Upper Airway Obstruction – Causes, Symptoms, Treatment

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Upper airway obstruction refers to an anatomic narrowing or occlusion, resulting in a decreased ability to move air (ventilate). Upper airway obstruction may be acute or chronic. Upper airway obstruction may also be partial or complete, with complete obstruction indicating a total inability to get air in or out of the lungs. Often partial and complete acute causes of airway obstruction require emergency intervention, or they may be fatal. This is because acute obstruction causes a decreased ability to ventilate, which can be fatal in a matter of minutes. Chronic airway obstruction may produce a cardiopulmonary compromise that may eventually also lead to morbidity or death. The upper airway may be acutely or chronically obstructed by nasal and oral pharyngeal pathology. The anatomical area where the resistance to air is highest is the nasal valve, and even mild deviation in this area can lead to significant upper airway obstruction.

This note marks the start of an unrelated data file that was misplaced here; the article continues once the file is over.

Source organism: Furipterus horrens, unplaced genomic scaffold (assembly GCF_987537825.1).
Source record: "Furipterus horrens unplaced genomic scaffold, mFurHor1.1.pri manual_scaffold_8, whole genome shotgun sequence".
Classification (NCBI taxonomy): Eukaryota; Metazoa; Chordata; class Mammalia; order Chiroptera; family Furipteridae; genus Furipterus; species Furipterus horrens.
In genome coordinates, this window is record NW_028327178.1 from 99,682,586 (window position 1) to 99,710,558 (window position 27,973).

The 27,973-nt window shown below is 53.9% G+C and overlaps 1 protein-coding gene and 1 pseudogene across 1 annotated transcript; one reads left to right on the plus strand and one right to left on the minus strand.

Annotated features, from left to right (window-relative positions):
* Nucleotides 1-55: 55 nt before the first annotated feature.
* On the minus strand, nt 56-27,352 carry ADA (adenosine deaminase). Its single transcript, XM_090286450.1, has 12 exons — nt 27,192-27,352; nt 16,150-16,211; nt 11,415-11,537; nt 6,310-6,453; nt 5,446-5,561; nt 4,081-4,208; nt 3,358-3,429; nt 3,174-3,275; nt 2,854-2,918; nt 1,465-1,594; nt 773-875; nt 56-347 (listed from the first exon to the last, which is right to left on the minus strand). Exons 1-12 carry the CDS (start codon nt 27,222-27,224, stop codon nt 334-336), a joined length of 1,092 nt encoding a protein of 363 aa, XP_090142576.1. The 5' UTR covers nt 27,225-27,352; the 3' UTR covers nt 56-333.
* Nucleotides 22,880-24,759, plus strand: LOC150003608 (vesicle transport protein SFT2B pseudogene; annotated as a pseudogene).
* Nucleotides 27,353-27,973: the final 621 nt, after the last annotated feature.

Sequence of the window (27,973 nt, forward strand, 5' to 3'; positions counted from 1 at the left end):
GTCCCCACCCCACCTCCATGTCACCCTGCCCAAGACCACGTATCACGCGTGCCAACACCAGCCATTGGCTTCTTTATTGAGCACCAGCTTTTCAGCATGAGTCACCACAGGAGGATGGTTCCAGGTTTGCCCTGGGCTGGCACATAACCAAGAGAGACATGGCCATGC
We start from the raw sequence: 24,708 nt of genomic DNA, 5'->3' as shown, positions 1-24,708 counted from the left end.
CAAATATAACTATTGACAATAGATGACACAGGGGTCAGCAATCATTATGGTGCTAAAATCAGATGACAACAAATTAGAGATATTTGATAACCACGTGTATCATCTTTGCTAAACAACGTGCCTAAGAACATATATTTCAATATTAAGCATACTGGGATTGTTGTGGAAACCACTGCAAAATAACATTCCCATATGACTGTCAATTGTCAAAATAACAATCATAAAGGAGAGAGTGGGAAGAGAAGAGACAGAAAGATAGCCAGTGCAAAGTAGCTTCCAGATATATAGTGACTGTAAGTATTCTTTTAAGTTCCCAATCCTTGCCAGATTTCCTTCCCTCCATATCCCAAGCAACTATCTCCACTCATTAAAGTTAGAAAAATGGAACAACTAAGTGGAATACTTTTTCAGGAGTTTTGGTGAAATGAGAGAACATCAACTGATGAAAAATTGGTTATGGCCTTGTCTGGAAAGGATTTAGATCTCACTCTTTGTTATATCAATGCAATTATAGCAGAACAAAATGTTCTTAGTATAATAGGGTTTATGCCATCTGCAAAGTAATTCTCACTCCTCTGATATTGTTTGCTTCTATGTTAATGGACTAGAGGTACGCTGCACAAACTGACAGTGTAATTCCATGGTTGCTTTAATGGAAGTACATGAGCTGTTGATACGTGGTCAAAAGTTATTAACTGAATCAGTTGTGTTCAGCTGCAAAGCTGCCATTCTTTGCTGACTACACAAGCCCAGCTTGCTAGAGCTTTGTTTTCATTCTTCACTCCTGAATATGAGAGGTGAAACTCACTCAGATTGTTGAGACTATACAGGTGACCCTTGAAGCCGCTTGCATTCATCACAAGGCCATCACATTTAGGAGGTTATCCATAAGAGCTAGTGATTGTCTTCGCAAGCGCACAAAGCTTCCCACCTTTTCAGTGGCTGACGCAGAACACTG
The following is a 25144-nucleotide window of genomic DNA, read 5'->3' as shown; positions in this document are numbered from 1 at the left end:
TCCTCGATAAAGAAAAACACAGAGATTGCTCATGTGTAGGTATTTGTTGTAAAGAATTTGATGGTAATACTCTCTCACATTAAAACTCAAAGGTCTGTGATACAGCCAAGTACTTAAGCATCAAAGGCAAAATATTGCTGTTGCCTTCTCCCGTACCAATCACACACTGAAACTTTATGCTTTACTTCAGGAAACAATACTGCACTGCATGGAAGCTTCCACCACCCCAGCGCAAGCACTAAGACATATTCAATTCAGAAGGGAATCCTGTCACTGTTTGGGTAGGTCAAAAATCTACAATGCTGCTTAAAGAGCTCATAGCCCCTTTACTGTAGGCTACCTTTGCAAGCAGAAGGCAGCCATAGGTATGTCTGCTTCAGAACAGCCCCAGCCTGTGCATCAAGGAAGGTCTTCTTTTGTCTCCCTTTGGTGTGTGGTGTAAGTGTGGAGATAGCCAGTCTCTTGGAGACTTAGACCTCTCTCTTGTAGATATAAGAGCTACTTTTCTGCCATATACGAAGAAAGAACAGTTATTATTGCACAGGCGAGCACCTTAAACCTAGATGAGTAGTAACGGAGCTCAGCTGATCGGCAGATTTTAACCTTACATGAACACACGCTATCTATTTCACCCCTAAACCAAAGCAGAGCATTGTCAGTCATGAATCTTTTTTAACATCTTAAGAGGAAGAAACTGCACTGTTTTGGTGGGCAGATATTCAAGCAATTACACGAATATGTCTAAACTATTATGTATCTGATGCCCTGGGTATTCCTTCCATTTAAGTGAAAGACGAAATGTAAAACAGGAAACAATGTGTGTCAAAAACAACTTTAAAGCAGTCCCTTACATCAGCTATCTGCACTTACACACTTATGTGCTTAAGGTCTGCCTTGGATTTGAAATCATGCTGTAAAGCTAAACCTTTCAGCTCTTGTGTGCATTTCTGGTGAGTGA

Chronic airway infection, tumors of the upper airways may invade the upper airways and, when advanced, may cause upper airway obstruction. The presenting symptoms of tumors of the upper airway include chronic cough, hoarseness, hemoptysis, dysphagia, and odynophagia, in addition to progressive dyspnea. These symptoms should prompt a thorough investigation of the larynx and the lower airways.

Types of Upper Airway Obstruction

The types of airway obstructions are classified based on where the obstruction occurs and how much it blocks:

  • Upper airway obstructions – occur in the area from your nose and lips to your larynx (voice box).